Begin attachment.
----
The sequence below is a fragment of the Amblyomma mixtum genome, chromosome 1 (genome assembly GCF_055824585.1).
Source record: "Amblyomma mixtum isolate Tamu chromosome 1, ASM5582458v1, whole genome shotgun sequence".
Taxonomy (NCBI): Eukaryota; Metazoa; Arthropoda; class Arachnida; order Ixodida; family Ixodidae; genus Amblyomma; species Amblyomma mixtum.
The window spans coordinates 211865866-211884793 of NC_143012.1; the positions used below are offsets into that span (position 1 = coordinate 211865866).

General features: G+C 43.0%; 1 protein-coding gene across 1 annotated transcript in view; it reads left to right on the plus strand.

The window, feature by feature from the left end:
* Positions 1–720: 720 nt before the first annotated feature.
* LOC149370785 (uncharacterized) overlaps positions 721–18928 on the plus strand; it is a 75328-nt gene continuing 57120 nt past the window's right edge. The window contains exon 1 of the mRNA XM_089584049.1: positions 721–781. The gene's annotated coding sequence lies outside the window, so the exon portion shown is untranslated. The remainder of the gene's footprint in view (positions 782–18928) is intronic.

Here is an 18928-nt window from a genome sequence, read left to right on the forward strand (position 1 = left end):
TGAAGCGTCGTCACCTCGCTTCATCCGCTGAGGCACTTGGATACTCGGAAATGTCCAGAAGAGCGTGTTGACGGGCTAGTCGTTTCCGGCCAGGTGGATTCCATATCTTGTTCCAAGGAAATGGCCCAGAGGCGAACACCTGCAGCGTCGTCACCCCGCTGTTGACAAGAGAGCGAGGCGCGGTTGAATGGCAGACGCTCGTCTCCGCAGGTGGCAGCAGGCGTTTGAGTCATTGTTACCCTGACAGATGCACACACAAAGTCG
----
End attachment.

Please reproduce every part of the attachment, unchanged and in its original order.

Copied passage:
The sequence below is a fragment of the Amblyomma mixtum genome, chromosome 1 (genome assembly GCF_055824585.1).
Source record: "Amblyomma mixtum isolate Tamu chromosome 1, ASM5582458v1, whole genome shotgun sequence".
Taxonomy (NCBI): Eukaryota; Metazoa; Arthropoda; class Arachnida; order Ixodida; family Ixodidae; genus Amblyomma; species Amblyomma mixtum.
The window spans coordinates 211865866-211884793 of NC_143012.1; the positions used below are offsets into that span (position 1 = coordinate 211865866).

General features: G+C 43.0%; 1 protein-coding gene across 1 annotated transcript in view; it reads left to right on the plus strand.

The window, feature by feature from the left end:
* Positions 1–720: 720 nt before the first annotated feature.
* LOC149370785 (uncharacterized) overlaps positions 721–18928 on the plus strand; it is a 75328-nt gene continuing 57120 nt past the window's right edge. The window contains exon 1 of the mRNA XM_089584049.1: positions 721–781. The gene's annotated coding sequence lies outside the window, so the exon portion shown is untranslated. The remainder of the gene's footprint in view (positions 782–18928) is intronic.

Here is an 18928-nt window from a genome sequence, read left to right on the forward strand (position 1 = left end):
TGAAGCGTCGTCACCTCGCTTCATCCGCTGAGGCACTTGGATACTCGGAAATGTCCAGAAGAGCGTGTTGACGGGCTAGTCGTTTCCGGCCAGGTGGATTCCATATCTTGTTCCAAGGAAATGGCCCAGAGGCGAACACCTGCAGCGTCGTCACCCCGCTGTTGACAAGAGAGCGAGGCGCGGTTGAATGGCAGACGCTCGTCTCCGCAGGTGGCAGCAGGCGTTTGAGTCATTGTTACCCTGACAGATGCACACACAAAGTCG